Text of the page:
project was initiated in 2019 and received funding from the National Library of

Medicine’s Community Outreach Project, which helps cover the costs for the

first year.

Celeste Montiel

RipplePhx’s board chairperson, Jason Jones,

seems more than just a little excited about Lotería, which is just one part of

RipplePhx’s outreach activities, as a way to get the Latinx population in

Phoenix talking about HIV and AIDS.

“I think we all

have different experiences. While some in our community were born in Mexico, I

was born in the United States and my experience would be a little bit

different. There’s the kind of macho mentality in the Latino community and just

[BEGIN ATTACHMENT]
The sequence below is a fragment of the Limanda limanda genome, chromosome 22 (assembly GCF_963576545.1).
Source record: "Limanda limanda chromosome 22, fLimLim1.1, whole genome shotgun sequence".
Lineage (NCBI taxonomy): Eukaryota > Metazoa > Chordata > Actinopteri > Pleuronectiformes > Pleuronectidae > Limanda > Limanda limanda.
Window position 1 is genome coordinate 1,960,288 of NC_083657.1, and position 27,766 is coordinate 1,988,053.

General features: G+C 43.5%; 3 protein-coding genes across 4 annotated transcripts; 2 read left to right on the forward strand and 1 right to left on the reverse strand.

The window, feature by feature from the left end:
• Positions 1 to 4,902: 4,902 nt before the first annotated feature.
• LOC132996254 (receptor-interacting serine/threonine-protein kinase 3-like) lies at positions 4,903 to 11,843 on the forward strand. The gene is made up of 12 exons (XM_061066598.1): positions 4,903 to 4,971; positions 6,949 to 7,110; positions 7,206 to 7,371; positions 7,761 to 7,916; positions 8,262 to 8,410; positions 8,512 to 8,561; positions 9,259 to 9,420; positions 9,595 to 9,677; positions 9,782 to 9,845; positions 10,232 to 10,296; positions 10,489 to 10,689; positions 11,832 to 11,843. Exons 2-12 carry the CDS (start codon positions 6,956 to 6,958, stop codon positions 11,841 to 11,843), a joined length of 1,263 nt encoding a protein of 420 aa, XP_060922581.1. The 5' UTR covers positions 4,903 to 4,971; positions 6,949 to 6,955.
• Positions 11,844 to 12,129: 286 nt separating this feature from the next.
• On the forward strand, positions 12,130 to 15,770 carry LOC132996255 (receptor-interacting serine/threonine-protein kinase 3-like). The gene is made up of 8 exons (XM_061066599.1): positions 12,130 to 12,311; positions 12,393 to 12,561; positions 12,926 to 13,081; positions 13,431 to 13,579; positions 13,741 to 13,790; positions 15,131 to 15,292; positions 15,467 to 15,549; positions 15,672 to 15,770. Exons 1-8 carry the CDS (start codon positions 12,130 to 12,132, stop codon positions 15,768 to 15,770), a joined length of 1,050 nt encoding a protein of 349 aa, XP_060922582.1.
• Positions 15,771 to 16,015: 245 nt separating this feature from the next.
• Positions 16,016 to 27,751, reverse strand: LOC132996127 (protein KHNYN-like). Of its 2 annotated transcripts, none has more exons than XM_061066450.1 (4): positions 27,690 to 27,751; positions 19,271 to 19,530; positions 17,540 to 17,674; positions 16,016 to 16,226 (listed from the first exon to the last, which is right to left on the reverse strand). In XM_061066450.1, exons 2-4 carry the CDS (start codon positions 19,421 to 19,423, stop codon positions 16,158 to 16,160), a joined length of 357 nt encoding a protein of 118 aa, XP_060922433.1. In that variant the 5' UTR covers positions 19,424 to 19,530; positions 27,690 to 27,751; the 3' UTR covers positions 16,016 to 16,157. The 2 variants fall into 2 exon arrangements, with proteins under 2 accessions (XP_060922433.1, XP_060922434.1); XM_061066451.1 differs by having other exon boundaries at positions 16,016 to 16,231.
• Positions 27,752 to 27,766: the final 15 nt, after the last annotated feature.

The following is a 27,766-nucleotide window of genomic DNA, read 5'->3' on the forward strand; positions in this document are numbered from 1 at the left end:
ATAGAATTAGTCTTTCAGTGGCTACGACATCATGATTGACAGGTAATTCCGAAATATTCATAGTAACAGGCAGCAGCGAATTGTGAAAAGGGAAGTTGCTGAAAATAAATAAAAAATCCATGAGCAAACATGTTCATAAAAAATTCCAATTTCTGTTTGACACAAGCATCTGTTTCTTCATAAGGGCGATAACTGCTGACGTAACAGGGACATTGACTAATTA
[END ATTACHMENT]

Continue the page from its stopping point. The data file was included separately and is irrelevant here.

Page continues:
being gay is one thing, you know, and I think we all have different experiences

with that. My dad was a super macho kind of guy and his role in our family was

the provider. When I came out, I wondered how he was going to take it, but he

came around pretty quickly. When I came out as being HIV positive to him, which

was about four years after my diagnosis, he was like, ‘What do you need?’ But

again, I think a lot of us have very different experiences and it’s an

incredibly hard thing for lots of us to talk about,” says Jones, 45.

For Jones and his partner, Jeremy Bright,

who is the executive director of RipplePHX, the importance of building a grass

roots campaign to open conversations around HIV and AIDS in Phoenix is a

necessity, especially within the Latinx community. During our conversation on a

lovely February evening, it became very apparent that Bright and Jones are